Demand for long-term care to rise by 37%
May 03, 2012
A report warns that long-term care costs will soar over the next 13 years and suggests people should consider how they would fund this type of care in the future.
The number of people needing long-term care is likely to rise by 37 percent by 2025 as a result of longer life expectancy, a report has found.
This will be accompanied by a massive increase in the overall cost of long-term care services, from the current total of £21.8 billion a year to £37.9 billion, according to LV=.
Research by the retirement specialist suggests that by 2025, the average cost for someone relying on long-term care services will be £33,000.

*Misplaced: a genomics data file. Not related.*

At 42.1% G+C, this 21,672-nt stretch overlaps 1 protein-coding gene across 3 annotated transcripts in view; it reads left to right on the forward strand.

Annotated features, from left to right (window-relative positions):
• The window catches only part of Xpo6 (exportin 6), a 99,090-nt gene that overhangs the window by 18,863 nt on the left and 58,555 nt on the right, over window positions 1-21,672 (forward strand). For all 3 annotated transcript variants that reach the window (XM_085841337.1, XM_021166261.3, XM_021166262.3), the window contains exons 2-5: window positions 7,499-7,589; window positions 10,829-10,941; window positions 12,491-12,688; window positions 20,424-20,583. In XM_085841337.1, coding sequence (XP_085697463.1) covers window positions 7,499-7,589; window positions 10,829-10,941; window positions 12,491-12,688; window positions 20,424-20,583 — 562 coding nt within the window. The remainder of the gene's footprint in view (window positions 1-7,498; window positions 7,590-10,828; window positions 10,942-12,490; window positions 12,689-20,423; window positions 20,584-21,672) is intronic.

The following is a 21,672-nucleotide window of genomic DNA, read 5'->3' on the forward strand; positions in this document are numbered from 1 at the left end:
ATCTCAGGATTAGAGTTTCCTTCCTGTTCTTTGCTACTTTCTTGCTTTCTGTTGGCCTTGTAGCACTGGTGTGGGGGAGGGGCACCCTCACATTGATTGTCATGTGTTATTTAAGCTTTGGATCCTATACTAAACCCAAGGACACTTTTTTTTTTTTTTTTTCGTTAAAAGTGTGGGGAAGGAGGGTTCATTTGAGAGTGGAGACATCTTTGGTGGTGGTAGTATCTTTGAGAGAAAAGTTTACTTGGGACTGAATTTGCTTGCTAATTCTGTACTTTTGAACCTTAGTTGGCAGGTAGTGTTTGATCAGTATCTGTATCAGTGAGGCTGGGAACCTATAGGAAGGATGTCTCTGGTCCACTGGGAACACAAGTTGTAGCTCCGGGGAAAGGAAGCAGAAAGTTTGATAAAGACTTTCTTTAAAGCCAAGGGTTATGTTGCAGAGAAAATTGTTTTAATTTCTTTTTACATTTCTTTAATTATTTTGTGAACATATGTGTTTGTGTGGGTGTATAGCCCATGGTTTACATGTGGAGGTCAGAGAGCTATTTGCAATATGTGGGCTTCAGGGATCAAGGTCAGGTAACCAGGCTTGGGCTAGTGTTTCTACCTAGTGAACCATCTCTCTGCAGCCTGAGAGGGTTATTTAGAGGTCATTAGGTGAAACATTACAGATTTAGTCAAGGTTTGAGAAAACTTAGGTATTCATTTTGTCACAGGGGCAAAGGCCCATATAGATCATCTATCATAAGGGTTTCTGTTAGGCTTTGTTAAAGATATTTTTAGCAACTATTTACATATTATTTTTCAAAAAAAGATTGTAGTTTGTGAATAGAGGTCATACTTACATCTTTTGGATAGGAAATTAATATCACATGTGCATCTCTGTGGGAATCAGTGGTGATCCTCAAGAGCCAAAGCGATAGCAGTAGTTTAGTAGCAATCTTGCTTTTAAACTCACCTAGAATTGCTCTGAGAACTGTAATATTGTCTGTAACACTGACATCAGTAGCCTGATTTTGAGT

At present, people with assets in excess of £23,250 are not eligible for government support to pay for residential services in nursing or care homes.
But almost a third of respondents to LV='s poll said they thought the government should fund the total cost of people's long-term care.
Vanessa Owen, the company's head of equity release, said: "It is a real concern for people who have the burden of long-term care costs approaching, as currently they could be faced with an open-ended bill which makes it difficult to plan effectively to meet these costs.
"With our report highlighting that the cost of care looks set to increase by 27 percent in real terms by 2025, people need to make sure they have thought about the possibility of paying for care, either for themselves or loved ones, and how it would be funded."
The government is currently considering its response to the Dilnot commission's report, which considered the future of long-term care funding.
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